Is Long-Term Anti-TNF Therapy Efficacious in Pediatric IBD?

Children with inflammatory bowel diseases may experience anti-TNF failure within the first 5 years of treatment.

A large proportion of pediatric patients with inflammatory bowel disease (IBD) initiated on anti-TNF agents experience long-term treatment failure, according to study findings in Digestive and Liver Disease.

With the rise in pediatric IBD incidence, including Crohn disease (CD) and ulcerative colitis (UC), it becomes increasingly important to assess the safety of treatment options. Researchers conducted a retrospective cohort study to assess the long-term efficacy of anti-TNF agents in treating pediatric IBD.

The researchers sourced data from the French EPIMAD registry, which includes health information from 6 million patients in Northern France. The study was part of a project focused on the impact of therapeutic strategies on the natural history of pediatric IBD (INSPIRED). 

Outcomes included primary nonresponse, loss of response, and intolerance. Primary nonresponse was defined as anti-TNF withdrawal with active disease and/or intestinal resection within 3 months of treatment initiation. Loss of response was defined as anti-TNF withdrawal with active disease after initial response and at least 3 months after treatment initiation. 

[O]ur present results suggest that anti-TNF have similar treatment persistence rates when used as first- or second-line treatments.

All patients with a diagnosis of CD and UC were screened for analysis. Of 1,007 patients with CD and 337 patients with UC, 481 (47.7%) patients with CD and 81 (24.0%) with UC received at least 1 anti-TNF agent.

Of the 481 patients with CD on anti-TNF agents, there were 397 (82.5%) patients treated with infliximab, 83 (17.3%) with adalimumab, and 1 (0.2%) with certolizumab. Results show that the probable failure rate at years 1, 3, and 5 was similar between infliximab (30.7% [95% CI, 25.7-35.3]; 51.3% [95% CI, 45.2-56.8]; and 61.9% [95% CI, 55.1-67.7]) and adalimumab (25.9% [95% CI, 14.4-35.9]; 49.3% [95% CI, 33.5-61.3]; and 57.7% [95% CI, 38.3-71.0]; P = .740).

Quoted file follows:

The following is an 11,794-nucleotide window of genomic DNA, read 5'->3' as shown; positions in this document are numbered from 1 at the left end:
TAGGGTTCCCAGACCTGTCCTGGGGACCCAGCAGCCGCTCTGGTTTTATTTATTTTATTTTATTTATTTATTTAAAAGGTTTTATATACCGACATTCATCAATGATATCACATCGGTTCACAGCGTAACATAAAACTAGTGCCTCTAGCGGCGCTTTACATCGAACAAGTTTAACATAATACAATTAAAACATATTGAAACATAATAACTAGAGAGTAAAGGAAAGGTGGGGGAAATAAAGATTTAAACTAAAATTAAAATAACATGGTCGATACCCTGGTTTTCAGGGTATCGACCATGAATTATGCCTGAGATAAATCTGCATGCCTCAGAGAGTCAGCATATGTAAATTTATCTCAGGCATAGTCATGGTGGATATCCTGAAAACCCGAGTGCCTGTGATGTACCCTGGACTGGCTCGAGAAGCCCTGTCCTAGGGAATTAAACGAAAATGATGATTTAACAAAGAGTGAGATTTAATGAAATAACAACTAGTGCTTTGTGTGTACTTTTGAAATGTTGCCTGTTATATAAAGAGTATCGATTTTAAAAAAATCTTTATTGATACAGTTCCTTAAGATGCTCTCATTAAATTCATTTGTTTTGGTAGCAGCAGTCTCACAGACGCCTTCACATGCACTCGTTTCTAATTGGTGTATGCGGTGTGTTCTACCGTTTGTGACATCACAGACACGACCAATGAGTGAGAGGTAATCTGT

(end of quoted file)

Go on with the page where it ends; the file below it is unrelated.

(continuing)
Primary failure or loss of response accounted for 25.5% (95% CI, 21.0-30.1) and 19.4% (95% CI, 9.9-29.0) of the infliximab and adalimumab groups in CD, respectively. 

Of the 81 patients with UC treated with anti-TNF therapy, 71 (87.7%) received infliximab, 10 (12.3%) received adalimumab, and 5 (6.2%) patients received combination therapy.

The probability of failure at years 1, 3, and 5 were 38.4% [95% CI, 25.2-49.3], 52.3% [95% CI, 36.6-64.2], and 72.7% [95% CI, 42.3-87.1] for infliximab and 12.5% [95% CI, 0.0-32.7], 12.5% [95% CI, 0.0-32.7] and 12.5% [95% CI, 0.0-32.7] for adalimumab (P = .091). 

Primary failure or loss of response accounted for 29.3% [95% CI, 18.2-40.5], 36.0% [95% CI, 23.6-48.4], and 47.3% [95% CI, 29.4-65.1] at 1, 3, and 5 years, respectively, for patients with UC treated with infliximab. 

In patients with CD, female gender was the only factor significantly associated with anti-TNF failure (HR, 1.62; 95% CI, 1.23-2.12). There were no patient factors associated with treatment failure in UC.

Study limitations include a small sample size of patients requiring second-line anti-TNF treatment and the unavailability of systematic endoscopic and biomarkers assessment or therapeutic drug monitoring. 

“Interestingly, our present results suggest that anti-TNF have similar treatment persistence rates when used as first- or second-line treatments,” the study authors noted. 

Disclosure: Some study authors declared affiliations with biotech, pharmaceutical, and/or device companies. Please see the original reference for a full list of authors’ disclosures.


Fumery M, Dupont C, Ley D, et al. Long-term effectiveness and safety of anti-TNF in pediatric-onset inflammatory bowel diseases: a population-based study. Dig Liver Dis. Published online May 1, 2023. doi:10.1016/j.dld.2023.04.017